Sarandon is the older more mature of the two friends, and she is the one who is most wounded at the start but we never see it. Louise is a walking functioning example of PTSD. As we get hints about events in her past, her motivations and perceptions become more understandable to us. Legal or not, her actions that start the two off as fugitives would be applauded by most in the audience. Thelma is a tougher specimen to examine. She is all contradictions. She starts off timid, then becomes liberated, and then near catatonic. She says it best towards the end of the movie:

Thelma: “But, umm, I don’t know, you know, something’s, like, crossed over in me and I can’t go back, I mean I just couldn’t live.”

 

At some point the empowerment of the two women overwhelms their sense of proportion. The patterns that preceded their adventures become paths they can’t avoid. Louise is blinded by her past and Thelma is resentful of it. When people complain about the end of the film, they need to keep that in mind.  Thelma starts her rebellion and freedom from Darryl by simply not asking his permission. Like a teenager, she overdose the vices, drinking to excess, smoking, unencumbered sex and finally robbery. She is acting out against the father figures she sees in her life, especially the unpleasant spouse she has been trapped with. Louise runs because she has been conditioned to do so. She runs from the man who loves her, from the sympathetic police officer that wants to keep her from being killed and mostly she runs from her own past.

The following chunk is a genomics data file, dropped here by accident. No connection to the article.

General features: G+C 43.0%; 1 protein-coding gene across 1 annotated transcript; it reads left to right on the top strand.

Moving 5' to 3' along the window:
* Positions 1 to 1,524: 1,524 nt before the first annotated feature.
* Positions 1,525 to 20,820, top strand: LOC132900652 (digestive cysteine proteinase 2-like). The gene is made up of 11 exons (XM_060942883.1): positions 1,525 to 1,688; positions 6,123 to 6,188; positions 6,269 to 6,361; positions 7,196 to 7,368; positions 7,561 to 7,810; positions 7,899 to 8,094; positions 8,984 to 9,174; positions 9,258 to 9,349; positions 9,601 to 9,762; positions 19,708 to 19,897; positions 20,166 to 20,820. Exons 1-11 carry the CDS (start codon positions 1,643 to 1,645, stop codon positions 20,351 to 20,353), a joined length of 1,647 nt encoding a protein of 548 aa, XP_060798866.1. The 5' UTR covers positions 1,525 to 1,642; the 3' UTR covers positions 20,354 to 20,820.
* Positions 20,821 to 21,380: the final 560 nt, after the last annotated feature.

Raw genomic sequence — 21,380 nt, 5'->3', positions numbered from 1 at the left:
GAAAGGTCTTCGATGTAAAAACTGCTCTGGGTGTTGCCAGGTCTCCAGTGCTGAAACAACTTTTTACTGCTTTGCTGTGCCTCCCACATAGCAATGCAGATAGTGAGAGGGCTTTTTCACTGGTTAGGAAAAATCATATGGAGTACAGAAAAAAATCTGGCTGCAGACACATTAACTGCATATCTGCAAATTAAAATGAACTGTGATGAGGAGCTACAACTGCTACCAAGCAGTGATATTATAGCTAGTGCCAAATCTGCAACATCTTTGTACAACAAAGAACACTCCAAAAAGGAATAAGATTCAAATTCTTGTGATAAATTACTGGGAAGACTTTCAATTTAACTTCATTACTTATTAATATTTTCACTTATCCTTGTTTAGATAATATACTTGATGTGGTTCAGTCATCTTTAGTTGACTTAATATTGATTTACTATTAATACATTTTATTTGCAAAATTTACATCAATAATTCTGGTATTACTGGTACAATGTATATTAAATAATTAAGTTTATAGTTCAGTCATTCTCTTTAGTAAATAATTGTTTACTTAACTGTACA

There is a star making turn by Brad Pitt in the film. If ever there was an example of lightning striking a career, this is it. He is all charm and hot looks and that is what blinds Thelma to his faults. Louise was suspicious from the beginning but she is that way with nearly everyone. Both women share the lead in making decisions at different points in the film. It’s not important which one made which bad choice, what is important is that they are not going to let any man choose for them. That is the subversive message of the film. I am probably blinded by not being a woman, so some of their choices seem plain stupid to me, but that did not mean I was not entertained or fascinated by these women. Twenty-five years ago, I said to my wife when the film was over, “That was a hell of a movie”. It’s still true.